This is the story of the 3 ½ hour battle off Samar on October 25, 1944 that played a crucial role in the epic Battle of Leyte Gulf during World War II. Originally written by James D. Hornfischer, it has been adapted into graphic novel form ーessentially comic books for adults— by Doug Murray and illustrated by Steven Sanders, who is in fact a professional comic book illustrator.
As in most major military confrontations, the battlefield is multi-faceted and interactive. Leyte is considered the largest sea battle in human history, and to this day there remain discrepancies between ships’ logs and eyewitness accounts in some critical areas.
Some additional background may be useful.
Back to the Philippines
In October 1944, consonant with US Army General General Douglas MacArthur’s pledge to return to the Philippines, United States forces began arriving on the Philippine island of Leyte. The stakes were high for both sides: for the Americans, retaking the Philippines was critical to the island-hopping strategy that would put its forces within striking distance of Tokyo.
On the Japanese side, even though Japanese ships outnumbered the American forces, policy makers are well aware that their assets are dwindling below replacement rate while the US war machine continued its ability to replenish losses. However, given the discrepancy in numbers of ships and the fact that the Japanese were already ensconced in the Philippines, the odds are not in the United States’ favor.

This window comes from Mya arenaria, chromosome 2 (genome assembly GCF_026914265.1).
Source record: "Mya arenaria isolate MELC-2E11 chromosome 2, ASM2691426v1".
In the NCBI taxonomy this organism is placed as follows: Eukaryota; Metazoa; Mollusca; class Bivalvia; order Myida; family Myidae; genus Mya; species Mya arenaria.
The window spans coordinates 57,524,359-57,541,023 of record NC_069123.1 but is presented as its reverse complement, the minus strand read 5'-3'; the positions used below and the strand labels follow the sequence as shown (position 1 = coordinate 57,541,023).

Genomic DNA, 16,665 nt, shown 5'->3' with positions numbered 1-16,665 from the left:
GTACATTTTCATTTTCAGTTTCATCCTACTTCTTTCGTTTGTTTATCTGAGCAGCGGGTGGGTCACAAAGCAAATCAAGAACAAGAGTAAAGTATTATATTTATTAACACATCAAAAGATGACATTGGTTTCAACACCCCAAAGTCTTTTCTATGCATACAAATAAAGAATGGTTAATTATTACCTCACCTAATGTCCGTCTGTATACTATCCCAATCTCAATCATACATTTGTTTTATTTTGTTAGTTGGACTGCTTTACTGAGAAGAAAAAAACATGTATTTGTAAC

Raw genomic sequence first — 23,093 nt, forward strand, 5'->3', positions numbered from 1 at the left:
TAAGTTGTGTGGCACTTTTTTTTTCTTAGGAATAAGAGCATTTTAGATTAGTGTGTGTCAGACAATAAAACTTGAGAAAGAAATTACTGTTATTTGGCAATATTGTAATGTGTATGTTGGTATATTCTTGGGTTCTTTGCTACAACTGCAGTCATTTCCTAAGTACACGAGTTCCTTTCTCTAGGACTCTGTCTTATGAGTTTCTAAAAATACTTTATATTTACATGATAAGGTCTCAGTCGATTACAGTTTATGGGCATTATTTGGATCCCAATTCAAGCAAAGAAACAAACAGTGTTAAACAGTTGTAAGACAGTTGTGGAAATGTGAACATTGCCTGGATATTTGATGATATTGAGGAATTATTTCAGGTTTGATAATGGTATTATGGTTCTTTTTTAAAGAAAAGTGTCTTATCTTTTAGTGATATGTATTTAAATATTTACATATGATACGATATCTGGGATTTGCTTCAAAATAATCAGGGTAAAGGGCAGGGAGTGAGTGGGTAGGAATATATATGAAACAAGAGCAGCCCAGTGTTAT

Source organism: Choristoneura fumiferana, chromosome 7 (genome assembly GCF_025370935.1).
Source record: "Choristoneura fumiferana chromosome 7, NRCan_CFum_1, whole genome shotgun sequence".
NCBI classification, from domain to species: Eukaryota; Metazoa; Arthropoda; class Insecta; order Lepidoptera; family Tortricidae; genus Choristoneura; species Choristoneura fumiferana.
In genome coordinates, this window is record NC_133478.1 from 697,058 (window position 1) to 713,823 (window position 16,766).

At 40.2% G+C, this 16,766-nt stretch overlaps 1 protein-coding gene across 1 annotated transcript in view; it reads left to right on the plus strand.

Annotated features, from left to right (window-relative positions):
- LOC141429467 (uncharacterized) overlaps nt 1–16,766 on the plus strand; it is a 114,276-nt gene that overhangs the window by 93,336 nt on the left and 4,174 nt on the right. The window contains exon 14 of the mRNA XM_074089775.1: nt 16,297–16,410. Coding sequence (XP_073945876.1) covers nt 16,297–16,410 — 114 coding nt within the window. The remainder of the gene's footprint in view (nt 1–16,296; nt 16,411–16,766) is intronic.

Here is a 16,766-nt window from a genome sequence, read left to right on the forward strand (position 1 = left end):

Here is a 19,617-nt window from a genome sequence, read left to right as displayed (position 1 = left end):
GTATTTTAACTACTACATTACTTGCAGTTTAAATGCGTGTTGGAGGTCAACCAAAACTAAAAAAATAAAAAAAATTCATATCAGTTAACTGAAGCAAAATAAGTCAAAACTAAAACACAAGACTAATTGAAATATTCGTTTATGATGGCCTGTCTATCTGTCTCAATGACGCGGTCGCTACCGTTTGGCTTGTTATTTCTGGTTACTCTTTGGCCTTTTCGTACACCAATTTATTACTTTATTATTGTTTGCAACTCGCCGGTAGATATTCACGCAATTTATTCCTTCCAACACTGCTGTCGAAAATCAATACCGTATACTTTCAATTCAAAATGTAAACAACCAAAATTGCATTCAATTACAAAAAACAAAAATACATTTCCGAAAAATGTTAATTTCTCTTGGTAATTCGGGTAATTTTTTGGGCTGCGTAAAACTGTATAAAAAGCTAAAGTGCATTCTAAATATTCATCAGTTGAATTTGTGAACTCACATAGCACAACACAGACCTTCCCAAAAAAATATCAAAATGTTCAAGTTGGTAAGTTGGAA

The Japanese strategy is to lure the US Third Fleet away from the landings at Leyte, which are heavily protected by Admiral William (Bull) Halsey’s 7th Fleet, by using an apparently vulnerable force of Japanese carriers as bait. As drawn by illustrator Sanders, Commander of the Imperial Japanese Navy (IJN)’s Southern Force Shoji Nishimura observes that unless he can bring the American fleet to combat and destroy it, the war will be lost. He need only make his way through the San Bernardino Strait to come to grips with the Americans.
Nishimura, however, is unaware that he has been detected and about to be ambushed. So he is, but the action is then taken over by Admiral Takeo Kurita’s Center Force and the Yamato, the largest and most powerful battleship ever built, with her 18 inch guns the largest such weapons ever cast and 16-inch armor belts that made her nearly invulnerable to naval gunfire. As one American pilot who tried commented, “it’s like bouncing paper wads off a steel helmet.”
Helped by astounding mistakes made by the intemperate and stubborn Halsey ーaccording to folklore, Halsey’s nickname comes from the US Civil War’s Battle of Bull Run but he will impress the reader as more appropriately considered bull-headedー Kurita’s force exits the San Bernardino Strait without being challenged or even detected.
The Fog of War
Now only one thing stands between the Japanese forces and Leyte: the outmanned and outgunned Taffy 3, a small task unit of the 7th Fleet equipped with little firepower and less armor. Their crews dubbed Taffy 3’s destroyers, not always affectionately, tin cans for the thin material of their exteriors, and hence the name of the book.
The thinness turns out to be an advantage in certain cases, since armor-piercing shells pass harmlessly right through the decks. However, they are not completely invulnerable.
In the case of the USS Johnston, one shell hits the iron housing of the port propeller shaft, one of the few parts of the tin can hard enough to set it off. Badly wounded ーnot a man in the boiler room survivesー the Johnston limps on, but takes further hits until it begins to sink. As the crew hurriedly prepare to abandon ship, they see the Imperial Japanese Navy destroyer Yukikaze ーthe only ship of its class to survive the war unscathedー pass by, its captain saluting them.
Depicted mostly from the American side, there is much confusion, miscommunication, and just poor decision making. Those familiar with the work of Carl von Clausewitz will recognize these as classic real-life examples of the great Prussian military strategist’s fog of war.